Our Conference decision-making demonstrates our Te Tiriti partnership between Te Taha Māori and Tauiwi. This is co-governance in action. When Conference changed to this model, we also adopted consensus decision-making. Making decisions by consensus enables opportunities for minority options to be acknowledged, more participation by members, a greater chance of obtaining unity of purpose which reflects a variety of values, and more stable longer lasting decisions. This is in stark contrast to our Parliamentary system which is based on an adversarial system that encourages argument rather than working towards consensus.

We need to be a champion for co-governance and share how more attention to consensus decision-making works. Imagine a government that works towards reaching a consensus with agreed cross-party policies relating to social housing, health, education, and climate action that are durable when there is a change in government. Imagine policies that would provide for the immediate financial and material needs of people who are disadvantaged, as well as addressing their root causes – this would break the intergenerational cycle of disadvantage.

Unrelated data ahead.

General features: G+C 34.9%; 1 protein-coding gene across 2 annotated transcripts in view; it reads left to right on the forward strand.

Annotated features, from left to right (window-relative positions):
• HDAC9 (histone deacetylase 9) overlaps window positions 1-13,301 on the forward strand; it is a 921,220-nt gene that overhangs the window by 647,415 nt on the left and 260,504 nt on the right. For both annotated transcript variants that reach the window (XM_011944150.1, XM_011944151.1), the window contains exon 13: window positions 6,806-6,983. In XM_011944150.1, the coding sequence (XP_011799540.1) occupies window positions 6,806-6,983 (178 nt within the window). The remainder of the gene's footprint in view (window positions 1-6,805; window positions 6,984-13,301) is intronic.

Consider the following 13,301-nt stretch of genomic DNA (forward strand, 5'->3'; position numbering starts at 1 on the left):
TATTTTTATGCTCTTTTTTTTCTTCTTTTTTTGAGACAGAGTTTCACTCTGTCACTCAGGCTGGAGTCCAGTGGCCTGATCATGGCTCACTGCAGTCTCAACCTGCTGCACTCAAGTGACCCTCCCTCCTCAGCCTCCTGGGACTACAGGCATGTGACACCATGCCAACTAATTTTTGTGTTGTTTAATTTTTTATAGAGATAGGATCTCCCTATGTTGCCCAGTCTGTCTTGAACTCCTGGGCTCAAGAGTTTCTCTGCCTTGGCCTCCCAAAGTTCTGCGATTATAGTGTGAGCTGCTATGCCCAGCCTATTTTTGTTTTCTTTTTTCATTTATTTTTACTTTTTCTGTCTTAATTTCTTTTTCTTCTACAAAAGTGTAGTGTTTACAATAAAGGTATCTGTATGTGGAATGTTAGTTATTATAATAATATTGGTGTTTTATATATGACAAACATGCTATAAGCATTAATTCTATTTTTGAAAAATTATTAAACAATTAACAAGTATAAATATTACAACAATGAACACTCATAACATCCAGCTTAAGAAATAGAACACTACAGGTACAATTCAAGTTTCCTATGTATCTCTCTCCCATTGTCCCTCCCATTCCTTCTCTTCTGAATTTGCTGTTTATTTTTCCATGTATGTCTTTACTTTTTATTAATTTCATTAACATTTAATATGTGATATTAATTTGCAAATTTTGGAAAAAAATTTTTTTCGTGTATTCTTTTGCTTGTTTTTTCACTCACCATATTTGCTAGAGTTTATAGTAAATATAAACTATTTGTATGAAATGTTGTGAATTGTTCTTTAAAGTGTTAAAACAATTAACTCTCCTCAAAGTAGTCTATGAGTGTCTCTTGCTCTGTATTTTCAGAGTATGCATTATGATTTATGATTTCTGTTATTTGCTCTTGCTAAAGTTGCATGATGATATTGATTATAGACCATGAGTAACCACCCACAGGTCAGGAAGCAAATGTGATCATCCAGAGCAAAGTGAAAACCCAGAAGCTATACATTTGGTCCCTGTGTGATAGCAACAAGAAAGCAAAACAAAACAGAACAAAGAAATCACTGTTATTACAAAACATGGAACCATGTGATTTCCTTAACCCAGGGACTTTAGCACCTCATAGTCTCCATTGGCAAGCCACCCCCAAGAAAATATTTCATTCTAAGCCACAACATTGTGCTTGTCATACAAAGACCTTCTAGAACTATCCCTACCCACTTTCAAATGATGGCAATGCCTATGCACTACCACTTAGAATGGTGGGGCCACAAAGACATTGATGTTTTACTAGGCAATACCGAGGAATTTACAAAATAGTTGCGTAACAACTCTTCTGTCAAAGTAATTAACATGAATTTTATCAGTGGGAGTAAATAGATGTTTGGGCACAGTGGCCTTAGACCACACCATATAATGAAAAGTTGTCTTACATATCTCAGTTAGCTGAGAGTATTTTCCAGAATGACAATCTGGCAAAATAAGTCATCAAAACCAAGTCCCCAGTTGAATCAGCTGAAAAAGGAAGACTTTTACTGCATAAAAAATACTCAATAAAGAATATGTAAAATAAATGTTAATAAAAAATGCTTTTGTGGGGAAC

Imagine removing the barriers to accessing health, and education based on equity rather than an equality basis – this would increase social mobility opportunities.

Imagine an Aotearoa where we have policies that provide for safe, secure housing, an adequate and secure income, equitable access to affordable transport, childcare, health services, and good education.

Imagine a society where long-term investment in social inclusion results in people no longer experiencing discrimination and racism.

Imagine actually making this happen in your lifetime.

Carol Barron, National Coordinator

03 375 0512 | 027 561 9164 |

[1] [2] Ibid [3] Ministry of Health, Wai 2575 Māori Health Trends Report, October 2019, p16 [4] Statistics NZ Tatauranga Aotearoa, Housing in Aotearoa: 2020, 2020, p10 [5] Ministry of Health, Wai 2575 Māori Health Trends Report, October 2019, p19 [6] [7] Ibid [8] [9] [10] Ibid [11] MCNZ Law Book updated to Conference 2021, P19

6 views0 comments

Recent Posts

See All


bottom of page